The absurdity of racial classifications
Is Elizabeth Warren really a Cherokee?
Jeff JacobyThe Boston Globe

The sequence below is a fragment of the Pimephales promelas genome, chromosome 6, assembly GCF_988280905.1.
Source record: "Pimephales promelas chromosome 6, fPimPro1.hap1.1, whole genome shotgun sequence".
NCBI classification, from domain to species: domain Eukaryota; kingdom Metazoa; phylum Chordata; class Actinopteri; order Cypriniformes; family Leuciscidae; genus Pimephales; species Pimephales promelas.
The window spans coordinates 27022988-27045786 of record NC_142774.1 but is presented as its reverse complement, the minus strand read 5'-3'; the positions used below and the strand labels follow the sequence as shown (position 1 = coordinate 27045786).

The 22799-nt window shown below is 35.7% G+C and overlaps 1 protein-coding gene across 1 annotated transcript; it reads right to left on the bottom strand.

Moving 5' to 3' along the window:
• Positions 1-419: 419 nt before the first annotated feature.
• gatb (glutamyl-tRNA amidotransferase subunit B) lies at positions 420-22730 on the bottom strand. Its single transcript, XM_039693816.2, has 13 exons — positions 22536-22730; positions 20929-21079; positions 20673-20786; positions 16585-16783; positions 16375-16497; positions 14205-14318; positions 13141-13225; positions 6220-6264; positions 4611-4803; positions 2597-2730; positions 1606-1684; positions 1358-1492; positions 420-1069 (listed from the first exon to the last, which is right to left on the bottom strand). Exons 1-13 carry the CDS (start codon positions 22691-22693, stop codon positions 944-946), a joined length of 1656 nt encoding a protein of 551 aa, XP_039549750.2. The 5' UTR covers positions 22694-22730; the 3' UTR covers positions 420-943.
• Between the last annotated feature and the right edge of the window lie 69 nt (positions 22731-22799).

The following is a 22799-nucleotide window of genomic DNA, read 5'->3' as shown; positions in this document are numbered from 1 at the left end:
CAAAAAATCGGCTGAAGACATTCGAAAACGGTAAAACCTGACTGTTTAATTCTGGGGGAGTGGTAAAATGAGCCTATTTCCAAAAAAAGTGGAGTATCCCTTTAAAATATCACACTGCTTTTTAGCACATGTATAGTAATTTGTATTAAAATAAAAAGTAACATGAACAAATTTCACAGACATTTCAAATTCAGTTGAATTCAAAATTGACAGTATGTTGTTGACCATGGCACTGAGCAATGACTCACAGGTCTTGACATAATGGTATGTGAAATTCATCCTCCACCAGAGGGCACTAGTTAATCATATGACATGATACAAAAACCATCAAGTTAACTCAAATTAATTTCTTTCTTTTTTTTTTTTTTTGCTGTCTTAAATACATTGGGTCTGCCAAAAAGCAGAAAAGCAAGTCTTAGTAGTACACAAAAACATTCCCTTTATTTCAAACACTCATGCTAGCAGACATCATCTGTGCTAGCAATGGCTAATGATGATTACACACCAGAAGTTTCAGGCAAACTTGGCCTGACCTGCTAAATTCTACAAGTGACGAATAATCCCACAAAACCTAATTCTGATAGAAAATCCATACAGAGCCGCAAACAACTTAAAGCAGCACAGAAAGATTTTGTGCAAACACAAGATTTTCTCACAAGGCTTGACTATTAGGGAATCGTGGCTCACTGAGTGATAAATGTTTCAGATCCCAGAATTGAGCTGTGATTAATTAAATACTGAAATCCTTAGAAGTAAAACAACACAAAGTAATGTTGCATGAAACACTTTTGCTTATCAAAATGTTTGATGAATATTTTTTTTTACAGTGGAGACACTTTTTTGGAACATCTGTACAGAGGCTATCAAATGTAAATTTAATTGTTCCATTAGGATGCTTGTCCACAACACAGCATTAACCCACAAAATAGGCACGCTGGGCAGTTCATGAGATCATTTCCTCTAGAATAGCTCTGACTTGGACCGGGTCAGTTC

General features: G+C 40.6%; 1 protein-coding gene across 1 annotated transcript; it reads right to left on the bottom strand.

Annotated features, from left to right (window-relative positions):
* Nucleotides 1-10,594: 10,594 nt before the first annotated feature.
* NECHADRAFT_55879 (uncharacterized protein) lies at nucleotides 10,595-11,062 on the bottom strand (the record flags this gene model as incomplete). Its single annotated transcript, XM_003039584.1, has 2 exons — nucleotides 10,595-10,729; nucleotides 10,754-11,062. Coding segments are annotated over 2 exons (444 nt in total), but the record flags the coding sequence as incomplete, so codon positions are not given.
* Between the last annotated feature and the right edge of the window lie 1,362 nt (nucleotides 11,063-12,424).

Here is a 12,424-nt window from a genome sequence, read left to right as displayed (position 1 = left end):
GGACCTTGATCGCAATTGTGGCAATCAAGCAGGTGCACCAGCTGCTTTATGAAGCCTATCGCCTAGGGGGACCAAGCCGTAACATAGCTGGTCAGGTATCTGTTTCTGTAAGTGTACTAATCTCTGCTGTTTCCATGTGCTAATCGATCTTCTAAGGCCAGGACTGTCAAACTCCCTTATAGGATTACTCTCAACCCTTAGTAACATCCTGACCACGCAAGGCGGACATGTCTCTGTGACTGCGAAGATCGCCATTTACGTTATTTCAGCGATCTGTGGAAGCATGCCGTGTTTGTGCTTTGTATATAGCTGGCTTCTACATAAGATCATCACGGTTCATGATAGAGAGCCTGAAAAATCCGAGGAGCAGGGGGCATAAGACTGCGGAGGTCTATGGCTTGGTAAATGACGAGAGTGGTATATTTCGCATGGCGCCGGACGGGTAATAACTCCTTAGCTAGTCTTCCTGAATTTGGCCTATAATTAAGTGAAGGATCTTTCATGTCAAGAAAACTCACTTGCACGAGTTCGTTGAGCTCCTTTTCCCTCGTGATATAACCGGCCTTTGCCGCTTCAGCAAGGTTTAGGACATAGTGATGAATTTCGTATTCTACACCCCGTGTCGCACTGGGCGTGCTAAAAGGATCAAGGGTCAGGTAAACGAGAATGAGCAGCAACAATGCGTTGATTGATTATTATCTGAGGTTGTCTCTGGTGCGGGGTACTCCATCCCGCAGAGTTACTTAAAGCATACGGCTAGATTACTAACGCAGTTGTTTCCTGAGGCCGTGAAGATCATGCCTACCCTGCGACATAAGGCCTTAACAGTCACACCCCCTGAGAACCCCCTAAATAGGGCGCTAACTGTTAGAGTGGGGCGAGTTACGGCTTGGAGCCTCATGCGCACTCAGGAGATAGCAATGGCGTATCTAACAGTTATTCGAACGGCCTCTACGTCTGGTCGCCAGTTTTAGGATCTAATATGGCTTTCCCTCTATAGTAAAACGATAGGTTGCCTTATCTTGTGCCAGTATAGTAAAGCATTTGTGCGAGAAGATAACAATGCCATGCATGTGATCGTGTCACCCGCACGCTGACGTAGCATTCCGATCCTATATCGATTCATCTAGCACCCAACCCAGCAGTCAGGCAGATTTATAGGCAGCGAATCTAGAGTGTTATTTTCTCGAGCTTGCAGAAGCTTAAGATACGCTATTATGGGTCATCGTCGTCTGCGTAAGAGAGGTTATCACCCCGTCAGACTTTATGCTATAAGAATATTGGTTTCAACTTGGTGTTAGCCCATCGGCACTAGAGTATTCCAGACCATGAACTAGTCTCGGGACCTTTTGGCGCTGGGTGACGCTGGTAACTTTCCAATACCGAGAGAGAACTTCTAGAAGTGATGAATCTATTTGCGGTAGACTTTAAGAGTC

Is Elizabeth Warren really a Cherokee? That should be an utterly irrelevant question, said Jeff Jacoby, but it’s been a major distraction in the hotly contested U.S. Senate race in Massachusetts. The Democratic challenger, who once listed herself as a Native American because she’s supposedly 1/32 Cherokee, has been mocked by incumbent Sen. Scott Brown as a blond-haired, blue-eyed “Fauxcahontas.” In response, Warren has accused Brown of “attacking my family.” It’s a nonsensical argument, except for one fact: Employers are still legally using racial preferences to achieve the goal of “diversity.” That’s undoubtedly why Warren once listed herself in a directory of “minority law teachers”: Since a great-great-great grandparent was a Native American, she might get special consideration when applying for jobs. So is Warren white, or is she not? Who cares? Classifying people in neat racial categories is both impossible and foolish. In 1963, Martin Luther King Jr. dreamed of the day when people would be “judged by the content of their character, not the color of their skin.” It’s time to embrace that dream.